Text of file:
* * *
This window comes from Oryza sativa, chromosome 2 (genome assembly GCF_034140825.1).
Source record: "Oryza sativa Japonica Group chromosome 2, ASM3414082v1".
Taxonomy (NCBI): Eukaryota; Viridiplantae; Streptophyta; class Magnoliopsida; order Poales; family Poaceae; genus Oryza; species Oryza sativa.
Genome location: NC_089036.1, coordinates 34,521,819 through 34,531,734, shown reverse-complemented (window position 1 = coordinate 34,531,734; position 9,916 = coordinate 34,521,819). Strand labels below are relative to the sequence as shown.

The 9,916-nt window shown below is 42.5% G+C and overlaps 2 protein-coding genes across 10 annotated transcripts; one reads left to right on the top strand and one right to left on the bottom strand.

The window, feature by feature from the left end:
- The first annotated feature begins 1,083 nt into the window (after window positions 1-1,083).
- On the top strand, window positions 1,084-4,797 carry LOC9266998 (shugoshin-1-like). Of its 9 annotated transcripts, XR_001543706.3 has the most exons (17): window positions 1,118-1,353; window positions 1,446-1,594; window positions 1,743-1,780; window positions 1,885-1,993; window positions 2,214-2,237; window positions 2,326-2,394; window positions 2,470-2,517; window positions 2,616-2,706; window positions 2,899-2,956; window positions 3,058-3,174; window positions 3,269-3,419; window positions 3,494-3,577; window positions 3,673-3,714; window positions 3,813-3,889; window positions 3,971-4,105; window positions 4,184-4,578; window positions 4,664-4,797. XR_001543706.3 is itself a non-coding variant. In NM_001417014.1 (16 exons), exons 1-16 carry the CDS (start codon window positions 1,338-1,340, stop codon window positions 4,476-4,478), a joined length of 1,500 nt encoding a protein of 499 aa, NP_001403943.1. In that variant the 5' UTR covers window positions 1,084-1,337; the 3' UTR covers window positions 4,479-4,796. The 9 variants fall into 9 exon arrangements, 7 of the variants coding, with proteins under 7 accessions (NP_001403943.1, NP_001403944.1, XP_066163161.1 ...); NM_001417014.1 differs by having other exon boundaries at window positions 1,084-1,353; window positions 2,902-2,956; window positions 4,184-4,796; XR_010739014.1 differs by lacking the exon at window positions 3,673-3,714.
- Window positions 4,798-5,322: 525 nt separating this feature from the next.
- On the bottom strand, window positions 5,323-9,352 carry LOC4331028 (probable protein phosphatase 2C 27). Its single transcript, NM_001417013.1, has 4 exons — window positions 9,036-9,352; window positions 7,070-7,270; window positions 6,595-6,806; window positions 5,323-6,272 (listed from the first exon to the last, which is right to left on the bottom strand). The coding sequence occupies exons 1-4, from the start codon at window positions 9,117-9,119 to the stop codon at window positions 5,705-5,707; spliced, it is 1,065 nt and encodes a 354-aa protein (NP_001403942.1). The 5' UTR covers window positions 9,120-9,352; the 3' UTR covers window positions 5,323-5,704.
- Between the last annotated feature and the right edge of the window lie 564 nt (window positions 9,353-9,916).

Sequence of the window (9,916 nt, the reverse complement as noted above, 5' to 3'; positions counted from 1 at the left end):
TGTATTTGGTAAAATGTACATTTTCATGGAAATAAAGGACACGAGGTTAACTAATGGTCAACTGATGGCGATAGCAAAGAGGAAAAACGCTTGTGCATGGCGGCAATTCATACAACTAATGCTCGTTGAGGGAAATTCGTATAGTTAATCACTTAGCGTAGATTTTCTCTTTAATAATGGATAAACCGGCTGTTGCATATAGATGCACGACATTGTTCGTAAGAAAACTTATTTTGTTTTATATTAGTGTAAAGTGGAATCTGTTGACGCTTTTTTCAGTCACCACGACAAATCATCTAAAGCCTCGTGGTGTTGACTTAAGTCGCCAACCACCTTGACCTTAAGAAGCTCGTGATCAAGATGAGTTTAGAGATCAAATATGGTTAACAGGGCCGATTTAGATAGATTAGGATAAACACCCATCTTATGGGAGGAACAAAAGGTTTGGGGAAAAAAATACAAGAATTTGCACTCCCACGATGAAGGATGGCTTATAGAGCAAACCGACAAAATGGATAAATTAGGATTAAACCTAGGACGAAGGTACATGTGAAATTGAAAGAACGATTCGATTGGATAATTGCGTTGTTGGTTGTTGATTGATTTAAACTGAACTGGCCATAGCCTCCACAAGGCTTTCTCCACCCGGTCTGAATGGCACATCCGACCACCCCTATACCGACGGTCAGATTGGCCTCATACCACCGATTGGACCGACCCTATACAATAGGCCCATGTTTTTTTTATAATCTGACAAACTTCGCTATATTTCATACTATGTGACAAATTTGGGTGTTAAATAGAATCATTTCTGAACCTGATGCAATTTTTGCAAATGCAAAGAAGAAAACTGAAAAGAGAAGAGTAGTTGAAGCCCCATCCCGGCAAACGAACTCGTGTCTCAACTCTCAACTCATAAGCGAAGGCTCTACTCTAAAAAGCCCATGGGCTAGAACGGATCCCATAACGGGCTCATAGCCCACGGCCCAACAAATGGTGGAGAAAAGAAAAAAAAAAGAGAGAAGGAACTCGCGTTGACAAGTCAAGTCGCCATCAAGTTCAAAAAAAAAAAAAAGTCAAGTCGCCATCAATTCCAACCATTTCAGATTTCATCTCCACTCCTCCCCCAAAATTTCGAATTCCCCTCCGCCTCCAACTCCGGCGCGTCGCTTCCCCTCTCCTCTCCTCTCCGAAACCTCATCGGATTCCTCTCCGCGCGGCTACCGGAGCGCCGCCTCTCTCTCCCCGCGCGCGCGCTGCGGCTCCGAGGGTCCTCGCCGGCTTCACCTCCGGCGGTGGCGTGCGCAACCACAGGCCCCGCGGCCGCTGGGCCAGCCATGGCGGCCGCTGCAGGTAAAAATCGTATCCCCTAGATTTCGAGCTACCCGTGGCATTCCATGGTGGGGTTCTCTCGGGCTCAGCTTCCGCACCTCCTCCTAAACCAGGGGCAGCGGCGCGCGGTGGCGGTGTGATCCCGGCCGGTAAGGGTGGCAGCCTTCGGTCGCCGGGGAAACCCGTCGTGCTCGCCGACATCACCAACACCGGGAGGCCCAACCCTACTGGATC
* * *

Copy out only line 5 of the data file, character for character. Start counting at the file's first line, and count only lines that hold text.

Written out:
The 9,916-nt window shown below is 42.5% G+C and overlaps 2 protein-coding genes across 10 annotated transcripts; one reads left to right on the top strand and one right to left on the bottom strand.